Remembering TCPaul, 2016-2019

Another will question

This is in New York...client is adamant there won’t be a w nycop04/14/19
there is no requirement in any state that a will be self-pro dingbat04/14/19
P.S. with anything in the legal world (or outside of it, for dingbat04/14/19
Your real concern is that you or the other witness will flak 2tierreality04/14/19
I have had to probate wills which were not self-proved. Wit jeffm04/15/19
Ditto everything that's been said. Without the self-proving jaredj04/15/19
nycop (Apr 14, 2019 - 5:57 pm)

This is in New York...client is adamant there won’t be a will contest (beneficiaries are 2 adult kids, both doing well). There’s no requirement in NY that a will be self-proving. Should I just get one witness and I could be the 2nd witness? What’s the con against this?

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dingbat (Apr 14, 2019 - 6:32 pm)

there is no requirement in any state that a will be self-proving (to my knowledge). You do it anyway. (note: NY has a few other quirky laws related to presence of witnesses and timing of signatures, which I'm not getting into)

The difference between a self-proving will and a non-self-proving will has to do with the assumption of validity and the burden of proof to overturn.

A properly executed will that is not self-proving has a rebuttable presumption of validity. If challenged, the witnesses will need to testify to the validity of the will, and it's a little easier to overturn a will on technical grounds. On the other hand, a self-proving will is valid absent evidence of fraud or forgery, making it near-impossible to overturn.

Best practice is to make all wills self-proving. There's always a chance someone will contest something,and it's just sloppy to leave such an opening. It's really not that hard to get two witnesses and a notary in the room for the signing.

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dingbat (Apr 14, 2019 - 6:43 pm)

P.S. with anything in the legal world (or outside of it, for that matter), if you're aware of certain best practices, even if you don't know why, just follow them. Best practices are there for a reason, there's no need to cut corners and risk unintended consequences.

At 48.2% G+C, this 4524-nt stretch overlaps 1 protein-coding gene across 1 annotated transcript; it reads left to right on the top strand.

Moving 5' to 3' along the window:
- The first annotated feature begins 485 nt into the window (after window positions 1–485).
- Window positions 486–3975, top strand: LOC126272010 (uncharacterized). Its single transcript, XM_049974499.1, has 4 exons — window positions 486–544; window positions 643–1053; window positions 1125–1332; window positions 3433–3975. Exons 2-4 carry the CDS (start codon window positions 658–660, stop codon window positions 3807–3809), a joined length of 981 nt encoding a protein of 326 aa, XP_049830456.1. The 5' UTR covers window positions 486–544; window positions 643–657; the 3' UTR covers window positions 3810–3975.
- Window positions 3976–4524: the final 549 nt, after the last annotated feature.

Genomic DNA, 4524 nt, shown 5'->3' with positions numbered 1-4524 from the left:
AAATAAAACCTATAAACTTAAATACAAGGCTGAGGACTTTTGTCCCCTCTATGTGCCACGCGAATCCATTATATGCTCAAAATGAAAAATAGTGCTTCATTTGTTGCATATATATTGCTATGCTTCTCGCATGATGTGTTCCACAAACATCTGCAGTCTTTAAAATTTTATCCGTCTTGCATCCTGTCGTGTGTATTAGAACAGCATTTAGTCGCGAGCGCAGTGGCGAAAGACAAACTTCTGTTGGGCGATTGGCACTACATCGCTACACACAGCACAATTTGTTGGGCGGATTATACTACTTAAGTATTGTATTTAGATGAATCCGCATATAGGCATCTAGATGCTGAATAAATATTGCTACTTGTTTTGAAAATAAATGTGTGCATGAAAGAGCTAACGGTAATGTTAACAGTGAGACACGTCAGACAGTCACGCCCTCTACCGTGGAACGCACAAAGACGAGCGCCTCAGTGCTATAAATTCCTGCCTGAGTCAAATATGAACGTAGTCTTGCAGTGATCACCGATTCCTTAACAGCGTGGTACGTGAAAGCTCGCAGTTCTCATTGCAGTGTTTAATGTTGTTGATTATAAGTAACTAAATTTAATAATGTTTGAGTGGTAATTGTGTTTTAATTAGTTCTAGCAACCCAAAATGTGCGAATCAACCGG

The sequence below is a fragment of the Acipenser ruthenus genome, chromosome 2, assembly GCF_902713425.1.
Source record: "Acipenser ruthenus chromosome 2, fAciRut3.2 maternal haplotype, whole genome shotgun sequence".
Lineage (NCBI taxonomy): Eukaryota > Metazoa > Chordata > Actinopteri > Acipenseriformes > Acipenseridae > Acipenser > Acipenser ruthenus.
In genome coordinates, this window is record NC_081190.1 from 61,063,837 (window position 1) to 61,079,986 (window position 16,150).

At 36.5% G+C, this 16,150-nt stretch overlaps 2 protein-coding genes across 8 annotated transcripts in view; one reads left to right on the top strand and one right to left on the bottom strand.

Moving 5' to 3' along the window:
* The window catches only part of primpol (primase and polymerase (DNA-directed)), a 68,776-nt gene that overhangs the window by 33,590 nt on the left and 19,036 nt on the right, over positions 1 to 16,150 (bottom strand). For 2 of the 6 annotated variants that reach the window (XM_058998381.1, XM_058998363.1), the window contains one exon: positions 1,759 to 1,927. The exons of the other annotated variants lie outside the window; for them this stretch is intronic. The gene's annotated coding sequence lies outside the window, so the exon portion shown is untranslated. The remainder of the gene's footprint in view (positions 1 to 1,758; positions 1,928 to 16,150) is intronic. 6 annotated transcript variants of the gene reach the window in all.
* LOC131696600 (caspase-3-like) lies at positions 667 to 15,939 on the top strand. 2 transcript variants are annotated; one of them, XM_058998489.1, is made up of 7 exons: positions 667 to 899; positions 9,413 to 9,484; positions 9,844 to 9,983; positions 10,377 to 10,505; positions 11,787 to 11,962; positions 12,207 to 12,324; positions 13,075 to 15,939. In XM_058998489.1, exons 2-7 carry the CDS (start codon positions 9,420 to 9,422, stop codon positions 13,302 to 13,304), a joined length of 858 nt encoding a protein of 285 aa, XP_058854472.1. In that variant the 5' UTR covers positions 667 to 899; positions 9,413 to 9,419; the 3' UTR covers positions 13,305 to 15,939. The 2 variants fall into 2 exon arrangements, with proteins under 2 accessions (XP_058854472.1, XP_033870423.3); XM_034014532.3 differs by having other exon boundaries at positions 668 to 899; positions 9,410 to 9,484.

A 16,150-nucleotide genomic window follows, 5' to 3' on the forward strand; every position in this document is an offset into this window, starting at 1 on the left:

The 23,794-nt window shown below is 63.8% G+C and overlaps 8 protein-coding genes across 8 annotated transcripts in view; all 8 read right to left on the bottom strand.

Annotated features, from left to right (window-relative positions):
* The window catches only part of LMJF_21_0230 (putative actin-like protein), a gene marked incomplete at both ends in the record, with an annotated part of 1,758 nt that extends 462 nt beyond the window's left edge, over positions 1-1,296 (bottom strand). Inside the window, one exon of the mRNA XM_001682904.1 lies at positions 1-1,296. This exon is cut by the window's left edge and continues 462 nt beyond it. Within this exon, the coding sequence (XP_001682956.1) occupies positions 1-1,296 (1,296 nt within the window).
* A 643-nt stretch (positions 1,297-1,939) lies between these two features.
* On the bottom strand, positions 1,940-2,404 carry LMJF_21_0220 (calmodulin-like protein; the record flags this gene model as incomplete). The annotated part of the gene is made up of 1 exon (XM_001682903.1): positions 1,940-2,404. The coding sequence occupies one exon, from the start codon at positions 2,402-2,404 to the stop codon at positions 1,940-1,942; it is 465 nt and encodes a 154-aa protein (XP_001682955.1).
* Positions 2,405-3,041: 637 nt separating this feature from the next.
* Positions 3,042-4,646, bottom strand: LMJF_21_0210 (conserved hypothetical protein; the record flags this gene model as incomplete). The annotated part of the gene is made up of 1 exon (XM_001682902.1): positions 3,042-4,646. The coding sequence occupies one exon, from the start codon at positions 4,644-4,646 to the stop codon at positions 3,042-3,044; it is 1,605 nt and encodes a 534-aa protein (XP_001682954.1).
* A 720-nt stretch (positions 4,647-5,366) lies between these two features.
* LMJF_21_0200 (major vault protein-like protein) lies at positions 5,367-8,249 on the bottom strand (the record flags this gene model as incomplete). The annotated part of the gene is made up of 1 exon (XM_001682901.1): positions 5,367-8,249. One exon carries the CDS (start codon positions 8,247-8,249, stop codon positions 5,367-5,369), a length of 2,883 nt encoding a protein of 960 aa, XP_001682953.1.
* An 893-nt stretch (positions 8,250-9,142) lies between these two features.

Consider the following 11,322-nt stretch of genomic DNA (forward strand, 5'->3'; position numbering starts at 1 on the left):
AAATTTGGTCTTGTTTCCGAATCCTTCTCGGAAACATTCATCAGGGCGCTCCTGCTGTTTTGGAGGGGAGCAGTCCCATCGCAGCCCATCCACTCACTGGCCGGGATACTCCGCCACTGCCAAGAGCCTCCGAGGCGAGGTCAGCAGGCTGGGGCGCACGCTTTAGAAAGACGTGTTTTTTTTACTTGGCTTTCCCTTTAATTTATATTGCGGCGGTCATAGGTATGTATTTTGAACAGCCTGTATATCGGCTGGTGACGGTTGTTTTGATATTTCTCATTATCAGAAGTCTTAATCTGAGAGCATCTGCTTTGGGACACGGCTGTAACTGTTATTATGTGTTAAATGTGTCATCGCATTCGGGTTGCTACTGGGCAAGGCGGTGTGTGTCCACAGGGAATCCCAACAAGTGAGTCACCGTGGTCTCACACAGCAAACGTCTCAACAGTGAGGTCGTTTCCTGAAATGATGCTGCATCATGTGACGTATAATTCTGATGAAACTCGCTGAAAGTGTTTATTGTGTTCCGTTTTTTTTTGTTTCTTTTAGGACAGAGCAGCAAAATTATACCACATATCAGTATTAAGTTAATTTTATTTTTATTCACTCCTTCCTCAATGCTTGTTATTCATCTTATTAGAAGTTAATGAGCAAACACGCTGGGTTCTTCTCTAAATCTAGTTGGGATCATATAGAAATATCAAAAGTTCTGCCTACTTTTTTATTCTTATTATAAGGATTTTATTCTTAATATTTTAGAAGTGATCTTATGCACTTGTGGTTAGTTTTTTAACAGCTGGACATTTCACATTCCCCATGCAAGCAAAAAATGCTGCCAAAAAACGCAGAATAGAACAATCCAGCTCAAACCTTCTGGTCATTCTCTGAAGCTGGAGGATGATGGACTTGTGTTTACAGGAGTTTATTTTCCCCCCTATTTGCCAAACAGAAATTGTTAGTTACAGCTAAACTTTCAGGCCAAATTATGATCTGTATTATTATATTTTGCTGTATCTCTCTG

(on the other hand, that's also why far too many attorneys have a disclaimer citing Circular 230. It's unnecessary, but unless you're actually familiar with what it means, the concept should be scary enough to warrant inclusion, and, hey, everyone else is doing it, so I should too)

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2tierreality (Apr 14, 2019 - 8:48 pm)

Your real concern is that you or the other witness will flake or somehow be unavailable when the will is to be admitted.

I don't know about new york, but in some states you may be able to execute the witness affidavit after the fact and hold it in the file.

Any time I serve as witness and there's no affidavit executed simultaneously and attached to the will I execute an affidavit as soon as possible and stash it in the file (just in case I die or I'm lounging on a beach somewhere, post-lotto).

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jeffm (Apr 15, 2019 - 9:14 am)

I have had to probate wills which were not self-proved. Witnesses die, move far away, become ncm, etc. Always self-prove. There is no downside to doing it.

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jaredj (Apr 15, 2019 - 9:28 am)

Ditto everything that's been said. Without the self-proving affidavits, you would need to coordinate getting three people (two witnesses, one executor) into the probate office after the testator dies.

I'll spare you the anecdote of the time I had to hale in witnesses to verify the testator's handwriting of a holographic will.

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